In response to these growing concerns, the UN Special Rapporteur Alena Douhan released a preliminary report, set to be presented in full in September 2021, calling on the US and its allies to end sanctions against Venezuela. The report drew from Douhan’s experience traveling in Venezuela and highlighted the “lack of necessary machinery, spare parts, electricity, water, fuel, gas, food and medicine” which has had “enormous impact over all categories of human rights, including the rights to life, to food, to health and to development.” The US Government Accountability Office’s (GAO) April 2019 report corroborated these conclusions, providing evidence that the sanctions’ impact on health and quality of life cost over 40,000 lives between 2017 and 2018. Notably, both Douhan’s and the GAO’s reports critique US sanction policy, calling it collective punishment against the Venezuelan population and thus a violation of international law per the Hague and Geneva Conventions. Though these agreements only apply to the collective punishment of civilians during wartime, human rights advocates have argued that the same standards ought to apply outside of situations of armed conflict. Regarding the human rights implications of sanctions, the UN Office of the High Commissioner for Human Rights previously determined in 2018 that “sanctions that extend beyond national borders, and which seek to block a country’s trade altogether, amount to economic warfare against civilians.” The UN also noted that civilians affected by sanctions carry the same protections as civilians in war according to the Geneva Conventions.
The UN report has encouraged other nations and international organizations to condemn the US’s sanction policy as well, with the Caribbean Community and Common Market (CARICOM) calling on the Biden administration to reevaluate its “ineffective harsh policies” which “are contributing immensely to widespread additional indiscriminate human suffering.” Trinidad and Tobago President Keith Rowley, who is also chairman of CARICOM, urged the US to repair its relationship with Venezuela, which carries economic and humanitarian implications for the rest of Latin America and the Caribbean. The US’s flawed relationship with Venezuela is not unique, as the US also maintains sanctions against leftist regimes in Cuba and Nicaragua. UN human rights experts have criticized each of these measures as illegal under the UN and OAS charters, as none were formally authorized by the UN Security Council as required by Chapter VII of the UN Charter.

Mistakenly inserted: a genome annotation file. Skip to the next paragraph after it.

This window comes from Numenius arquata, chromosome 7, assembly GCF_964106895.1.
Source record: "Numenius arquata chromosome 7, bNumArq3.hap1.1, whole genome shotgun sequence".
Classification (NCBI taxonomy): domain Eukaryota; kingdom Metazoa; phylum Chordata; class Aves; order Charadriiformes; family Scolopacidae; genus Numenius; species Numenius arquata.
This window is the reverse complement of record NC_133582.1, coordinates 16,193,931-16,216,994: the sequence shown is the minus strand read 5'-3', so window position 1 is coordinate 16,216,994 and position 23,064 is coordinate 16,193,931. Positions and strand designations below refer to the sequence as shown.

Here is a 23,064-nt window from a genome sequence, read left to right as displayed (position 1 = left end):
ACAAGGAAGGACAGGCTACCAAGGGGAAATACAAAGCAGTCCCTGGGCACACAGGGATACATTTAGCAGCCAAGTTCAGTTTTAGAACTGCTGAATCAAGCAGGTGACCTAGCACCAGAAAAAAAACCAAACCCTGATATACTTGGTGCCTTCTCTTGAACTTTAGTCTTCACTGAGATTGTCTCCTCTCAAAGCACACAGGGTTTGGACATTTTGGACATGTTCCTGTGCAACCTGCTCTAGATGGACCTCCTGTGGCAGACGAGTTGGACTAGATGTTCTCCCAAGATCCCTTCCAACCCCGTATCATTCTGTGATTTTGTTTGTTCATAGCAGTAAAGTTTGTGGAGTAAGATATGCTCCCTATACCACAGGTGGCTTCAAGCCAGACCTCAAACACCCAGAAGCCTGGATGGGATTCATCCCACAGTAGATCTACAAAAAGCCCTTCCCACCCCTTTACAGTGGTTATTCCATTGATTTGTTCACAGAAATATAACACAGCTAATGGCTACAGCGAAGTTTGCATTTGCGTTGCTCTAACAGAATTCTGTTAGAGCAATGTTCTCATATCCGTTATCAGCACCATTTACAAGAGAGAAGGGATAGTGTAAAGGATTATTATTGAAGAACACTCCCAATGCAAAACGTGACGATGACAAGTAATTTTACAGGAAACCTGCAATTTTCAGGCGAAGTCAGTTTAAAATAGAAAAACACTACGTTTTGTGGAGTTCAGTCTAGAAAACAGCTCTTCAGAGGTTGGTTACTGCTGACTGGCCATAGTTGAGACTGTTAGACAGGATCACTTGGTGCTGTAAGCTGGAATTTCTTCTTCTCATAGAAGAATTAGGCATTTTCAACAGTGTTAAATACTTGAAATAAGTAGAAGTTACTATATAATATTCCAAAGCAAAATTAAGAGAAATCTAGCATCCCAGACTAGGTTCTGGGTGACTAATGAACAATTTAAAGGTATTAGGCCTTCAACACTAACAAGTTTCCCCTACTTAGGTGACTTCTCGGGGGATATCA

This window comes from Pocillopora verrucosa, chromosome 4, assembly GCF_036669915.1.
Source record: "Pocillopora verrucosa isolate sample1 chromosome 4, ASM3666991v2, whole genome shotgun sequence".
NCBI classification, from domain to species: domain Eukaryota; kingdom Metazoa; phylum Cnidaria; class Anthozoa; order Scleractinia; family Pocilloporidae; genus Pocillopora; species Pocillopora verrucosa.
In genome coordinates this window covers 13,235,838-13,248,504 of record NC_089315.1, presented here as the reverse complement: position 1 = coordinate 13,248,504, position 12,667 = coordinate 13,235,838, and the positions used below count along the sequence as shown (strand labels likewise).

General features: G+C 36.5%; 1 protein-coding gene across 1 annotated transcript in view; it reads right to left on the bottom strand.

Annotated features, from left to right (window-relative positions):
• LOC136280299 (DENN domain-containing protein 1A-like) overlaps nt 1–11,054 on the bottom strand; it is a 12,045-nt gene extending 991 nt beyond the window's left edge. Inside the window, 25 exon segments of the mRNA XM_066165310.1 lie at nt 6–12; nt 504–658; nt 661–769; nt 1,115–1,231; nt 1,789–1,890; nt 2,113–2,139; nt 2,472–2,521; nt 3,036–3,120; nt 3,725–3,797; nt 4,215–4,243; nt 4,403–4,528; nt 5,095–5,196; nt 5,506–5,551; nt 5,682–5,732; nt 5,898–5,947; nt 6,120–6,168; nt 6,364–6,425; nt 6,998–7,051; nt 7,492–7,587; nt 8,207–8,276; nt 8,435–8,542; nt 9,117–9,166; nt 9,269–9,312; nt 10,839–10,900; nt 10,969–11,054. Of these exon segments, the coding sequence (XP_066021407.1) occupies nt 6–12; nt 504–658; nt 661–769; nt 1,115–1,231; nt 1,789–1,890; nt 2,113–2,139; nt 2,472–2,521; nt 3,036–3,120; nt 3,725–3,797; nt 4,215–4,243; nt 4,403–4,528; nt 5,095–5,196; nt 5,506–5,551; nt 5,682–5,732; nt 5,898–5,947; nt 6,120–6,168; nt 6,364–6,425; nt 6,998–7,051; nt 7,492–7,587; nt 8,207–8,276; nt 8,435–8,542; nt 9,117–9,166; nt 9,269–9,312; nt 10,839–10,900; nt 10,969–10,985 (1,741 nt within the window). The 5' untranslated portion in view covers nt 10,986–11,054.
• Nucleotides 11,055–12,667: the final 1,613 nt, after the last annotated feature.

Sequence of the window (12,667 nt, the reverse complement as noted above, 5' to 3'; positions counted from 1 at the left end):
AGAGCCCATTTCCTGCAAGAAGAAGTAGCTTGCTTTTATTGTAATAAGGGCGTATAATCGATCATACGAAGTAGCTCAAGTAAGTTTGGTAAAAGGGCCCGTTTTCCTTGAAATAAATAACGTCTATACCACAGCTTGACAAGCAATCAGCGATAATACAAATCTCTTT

The US’s relationship with Venezuela is indicative of a broader trend of political interventionism in Central and Latin America, which has its roots in anti-socialist foreign policies of the 20th century. Notably, the US has directed much of its criticism towards Maduro’s socialist-leaning economic policies, such as the disastrous nationalization of the oil industry and currency controls. In fact, Security Adviser John Bolton stated during the Trump administration that “the Monroe doctrine is alive and well,” evoking the US’s controversial legacy of maintaining a sphere of influence in the region through forcing economic dependence.
Biden’s strategy in Venezuela could serve as a key turning point in US-Latin American relations. Given his international credibility, the US may face better prospects in diplomatic negotiation. The Lima Group, the 15-member independent body of Latin American nations and the US formed in 2017 in response to political unrest in Venezuela, could serve as a particularly valuable resource in opening up communication with Maduro and delivering relief. As Latin American and European nations reevaluate their strategy in Venezuela, the Biden administration can play a critical leadership role in coordinating multilateral diplomatic leverage. With growing criticism from the international community and Latin American allies, the US’s strategy moving forward is especially crucial.